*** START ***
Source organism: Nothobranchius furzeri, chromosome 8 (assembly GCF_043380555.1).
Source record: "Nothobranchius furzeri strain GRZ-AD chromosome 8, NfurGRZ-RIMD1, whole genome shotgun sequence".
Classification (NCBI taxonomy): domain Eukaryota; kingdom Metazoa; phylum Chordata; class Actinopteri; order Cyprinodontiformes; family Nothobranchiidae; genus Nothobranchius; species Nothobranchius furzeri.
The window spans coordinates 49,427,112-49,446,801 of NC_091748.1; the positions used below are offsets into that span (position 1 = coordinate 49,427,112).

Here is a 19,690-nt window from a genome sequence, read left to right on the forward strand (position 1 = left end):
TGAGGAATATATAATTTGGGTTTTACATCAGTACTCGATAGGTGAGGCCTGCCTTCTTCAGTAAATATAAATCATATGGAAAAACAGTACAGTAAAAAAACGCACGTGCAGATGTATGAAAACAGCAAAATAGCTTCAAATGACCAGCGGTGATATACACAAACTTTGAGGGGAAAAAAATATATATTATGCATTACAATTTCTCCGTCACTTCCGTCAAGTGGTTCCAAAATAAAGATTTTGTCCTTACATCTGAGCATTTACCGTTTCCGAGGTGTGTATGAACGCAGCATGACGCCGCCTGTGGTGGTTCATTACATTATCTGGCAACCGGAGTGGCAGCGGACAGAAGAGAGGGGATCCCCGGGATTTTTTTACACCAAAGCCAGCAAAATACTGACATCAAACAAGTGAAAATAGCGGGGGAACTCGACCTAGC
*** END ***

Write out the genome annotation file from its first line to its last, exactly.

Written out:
Source organism: Nothobranchius furzeri, chromosome 8 (assembly GCF_043380555.1).
Source record: "Nothobranchius furzeri strain GRZ-AD chromosome 8, NfurGRZ-RIMD1, whole genome shotgun sequence".
Classification (NCBI taxonomy): domain Eukaryota; kingdom Metazoa; phylum Chordata; class Actinopteri; order Cyprinodontiformes; family Nothobranchiidae; genus Nothobranchius; species Nothobranchius furzeri.
The window spans coordinates 49,427,112-49,446,801 of NC_091748.1; the positions used below are offsets into that span (position 1 = coordinate 49,427,112).

Here is a 19,690-nt window from a genome sequence, read left to right on the forward strand (position 1 = left end):
TGAGGAATATATAATTTGGGTTTTACATCAGTACTCGATAGGTGAGGCCTGCCTTCTTCAGTAAATATAAATCATATGGAAAAACAGTACAGTAAAAAAACGCACGTGCAGATGTATGAAAACAGCAAAATAGCTTCAAATGACCAGCGGTGATATACACAAACTTTGAGGGGAAAAAAATATATATTATGCATTACAATTTCTCCGTCACTTCCGTCAAGTGGTTCCAAAATAAAGATTTTGTCCTTACATCTGAGCATTTACCGTTTCCGAGGTGTGTATGAACGCAGCATGACGCCGCCTGTGGTGGTTCATTACATTATCTGGCAACCGGAGTGGCAGCGGACAGAAGAGAGGGGATCCCCGGGATTTTTTTACACCAAAGCCAGCAAAATACTGACATCAAACAAGTGAAAATAGCGGGGGAACTCGACCTAGC